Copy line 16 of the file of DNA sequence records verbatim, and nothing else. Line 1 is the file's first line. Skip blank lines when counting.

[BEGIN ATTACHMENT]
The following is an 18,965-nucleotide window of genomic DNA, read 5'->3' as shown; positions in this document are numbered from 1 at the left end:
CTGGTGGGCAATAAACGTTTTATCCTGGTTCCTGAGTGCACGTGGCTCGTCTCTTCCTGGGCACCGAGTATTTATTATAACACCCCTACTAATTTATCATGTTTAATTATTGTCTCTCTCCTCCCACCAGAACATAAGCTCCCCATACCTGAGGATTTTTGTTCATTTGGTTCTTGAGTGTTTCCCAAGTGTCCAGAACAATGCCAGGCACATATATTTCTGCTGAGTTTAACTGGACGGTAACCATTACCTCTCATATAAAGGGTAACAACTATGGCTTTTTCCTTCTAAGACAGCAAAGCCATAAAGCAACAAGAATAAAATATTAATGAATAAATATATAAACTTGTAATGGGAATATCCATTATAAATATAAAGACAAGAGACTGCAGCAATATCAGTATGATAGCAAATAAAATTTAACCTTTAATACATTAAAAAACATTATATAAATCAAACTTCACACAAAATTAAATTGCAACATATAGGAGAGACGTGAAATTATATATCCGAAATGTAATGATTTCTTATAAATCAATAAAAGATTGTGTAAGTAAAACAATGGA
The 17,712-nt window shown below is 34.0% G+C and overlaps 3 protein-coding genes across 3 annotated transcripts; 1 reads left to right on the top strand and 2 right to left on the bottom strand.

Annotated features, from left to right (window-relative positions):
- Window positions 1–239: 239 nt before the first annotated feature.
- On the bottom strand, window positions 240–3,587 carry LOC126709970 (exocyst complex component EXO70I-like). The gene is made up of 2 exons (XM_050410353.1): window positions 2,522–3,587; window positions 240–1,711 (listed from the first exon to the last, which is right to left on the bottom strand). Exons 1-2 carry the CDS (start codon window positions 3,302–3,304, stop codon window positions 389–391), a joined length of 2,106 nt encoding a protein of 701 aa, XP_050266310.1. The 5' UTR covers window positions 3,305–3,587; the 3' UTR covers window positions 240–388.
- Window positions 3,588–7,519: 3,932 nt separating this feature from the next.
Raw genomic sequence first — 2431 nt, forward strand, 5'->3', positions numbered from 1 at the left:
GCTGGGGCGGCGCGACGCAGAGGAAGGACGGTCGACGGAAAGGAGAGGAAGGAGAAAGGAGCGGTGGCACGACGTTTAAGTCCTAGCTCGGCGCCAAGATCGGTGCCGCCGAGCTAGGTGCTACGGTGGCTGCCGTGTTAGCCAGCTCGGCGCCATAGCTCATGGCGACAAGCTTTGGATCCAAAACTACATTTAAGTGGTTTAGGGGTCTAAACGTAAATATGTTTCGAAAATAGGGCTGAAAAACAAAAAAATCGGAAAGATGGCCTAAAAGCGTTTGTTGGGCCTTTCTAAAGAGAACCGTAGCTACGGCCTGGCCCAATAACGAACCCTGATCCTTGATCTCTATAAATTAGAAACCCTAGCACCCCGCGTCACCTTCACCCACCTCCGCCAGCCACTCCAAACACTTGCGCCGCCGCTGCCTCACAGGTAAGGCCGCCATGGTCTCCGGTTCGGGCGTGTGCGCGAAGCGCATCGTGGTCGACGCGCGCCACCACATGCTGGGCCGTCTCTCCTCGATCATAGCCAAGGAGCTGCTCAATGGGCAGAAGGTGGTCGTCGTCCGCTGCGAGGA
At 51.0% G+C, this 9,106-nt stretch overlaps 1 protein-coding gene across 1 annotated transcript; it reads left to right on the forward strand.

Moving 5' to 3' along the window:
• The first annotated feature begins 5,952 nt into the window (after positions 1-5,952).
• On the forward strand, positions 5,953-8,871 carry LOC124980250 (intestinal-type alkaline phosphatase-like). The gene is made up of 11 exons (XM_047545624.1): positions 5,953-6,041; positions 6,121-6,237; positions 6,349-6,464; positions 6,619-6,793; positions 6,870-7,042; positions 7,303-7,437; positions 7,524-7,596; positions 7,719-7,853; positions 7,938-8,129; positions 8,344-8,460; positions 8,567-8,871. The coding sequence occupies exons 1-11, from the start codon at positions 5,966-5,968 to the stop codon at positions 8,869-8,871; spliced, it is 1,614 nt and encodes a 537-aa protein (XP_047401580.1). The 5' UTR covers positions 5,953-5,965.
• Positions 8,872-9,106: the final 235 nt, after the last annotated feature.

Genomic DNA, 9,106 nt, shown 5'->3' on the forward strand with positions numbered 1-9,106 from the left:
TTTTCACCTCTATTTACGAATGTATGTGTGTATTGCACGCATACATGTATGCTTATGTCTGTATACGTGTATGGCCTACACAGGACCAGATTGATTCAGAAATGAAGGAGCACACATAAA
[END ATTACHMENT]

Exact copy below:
TTTTCACCTCTATTTACGAATGTATGTGTGTATTGCACGCATACATGTATGCTTATGTCTGTATACGTGTATGGCCTACACAGGACCAGATTGATTCAGAAATGAAGGAGCACACATAAA